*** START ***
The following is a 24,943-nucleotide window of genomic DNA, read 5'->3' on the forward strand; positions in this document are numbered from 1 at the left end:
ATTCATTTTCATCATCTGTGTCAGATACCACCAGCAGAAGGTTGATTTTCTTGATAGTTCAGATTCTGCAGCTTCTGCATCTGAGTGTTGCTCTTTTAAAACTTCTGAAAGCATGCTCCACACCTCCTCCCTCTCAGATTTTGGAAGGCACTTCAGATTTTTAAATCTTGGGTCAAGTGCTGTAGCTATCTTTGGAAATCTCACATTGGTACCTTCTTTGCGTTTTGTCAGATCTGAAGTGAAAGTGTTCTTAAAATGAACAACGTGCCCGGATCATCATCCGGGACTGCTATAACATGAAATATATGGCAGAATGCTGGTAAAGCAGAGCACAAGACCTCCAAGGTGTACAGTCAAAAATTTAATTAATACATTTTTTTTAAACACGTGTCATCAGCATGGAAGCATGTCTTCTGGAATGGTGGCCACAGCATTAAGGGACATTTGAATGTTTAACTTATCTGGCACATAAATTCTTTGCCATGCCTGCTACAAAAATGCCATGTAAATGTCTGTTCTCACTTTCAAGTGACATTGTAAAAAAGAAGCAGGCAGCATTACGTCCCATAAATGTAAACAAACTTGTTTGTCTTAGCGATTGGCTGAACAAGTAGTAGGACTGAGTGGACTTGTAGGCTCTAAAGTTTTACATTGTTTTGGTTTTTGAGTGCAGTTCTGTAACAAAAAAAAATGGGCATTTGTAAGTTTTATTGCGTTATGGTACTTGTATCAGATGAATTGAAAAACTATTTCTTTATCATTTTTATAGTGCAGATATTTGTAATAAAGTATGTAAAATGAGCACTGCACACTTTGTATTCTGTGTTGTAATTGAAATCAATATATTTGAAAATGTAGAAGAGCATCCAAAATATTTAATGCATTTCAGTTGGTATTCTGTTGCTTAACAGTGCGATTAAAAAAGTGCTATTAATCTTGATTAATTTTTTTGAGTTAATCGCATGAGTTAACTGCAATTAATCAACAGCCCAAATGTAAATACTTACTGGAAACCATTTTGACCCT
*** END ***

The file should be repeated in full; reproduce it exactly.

The following is a 24,943-nucleotide window of genomic DNA, read 5'->3' on the forward strand; positions in this document are numbered from 1 at the left end:
ATTCATTTTCATCATCTGTGTCAGATACCACCAGCAGAAGGTTGATTTTCTTGATAGTTCAGATTCTGCAGCTTCTGCATCTGAGTGTTGCTCTTTTAAAACTTCTGAAAGCATGCTCCACACCTCCTCCCTCTCAGATTTTGGAAGGCACTTCAGATTTTTAAATCTTGGGTCAAGTGCTGTAGCTATCTTTGGAAATCTCACATTGGTACCTTCTTTGCGTTTTGTCAGATCTGAAGTGAAAGTGTTCTTAAAATGAACAACGTGCCCGGATCATCATCCGGGACTGCTATAACATGAAATATATGGCAGAATGCTGGTAAAGCAGAGCACAAGACCTCCAAGGTGTACAGTCAAAAATTTAATTAATACATTTTTTTTAAACACGTGTCATCAGCATGGAAGCATGTCTTCTGGAATGGTGGCCACAGCATTAAGGGACATTTGAATGTTTAACTTATCTGGCACATAAATTCTTTGCCATGCCTGCTACAAAAATGCCATGTAAATGTCTGTTCTCACTTTCAAGTGACATTGTAAAAAAGAAGCAGGCAGCATTACGTCCCATAAATGTAAACAAACTTGTTTGTCTTAGCGATTGGCTGAACAAGTAGTAGGACTGAGTGGACTTGTAGGCTCTAAAGTTTTACATTGTTTTGGTTTTTGAGTGCAGTTCTGTAACAAAAAAAAATGGGCATTTGTAAGTTTTATTGCGTTATGGTACTTGTATCAGATGAATTGAAAAACTATTTCTTTATCATTTTTATAGTGCAGATATTTGTAATAAAGTATGTAAAATGAGCACTGCACACTTTGTATTCTGTGTTGTAATTGAAATCAATATATTTGAAAATGTAGAAGAGCATCCAAAATATTTAATGCATTTCAGTTGGTATTCTGTTGCTTAACAGTGCGATTAAAAAAGTGCTATTAATCTTGATTAATTTTTTTGAGTTAATCGCATGAGTTAACTGCAATTAATCAACAGCCCAAATGTAAATACTTACTGGAAACCATTTTGACCCT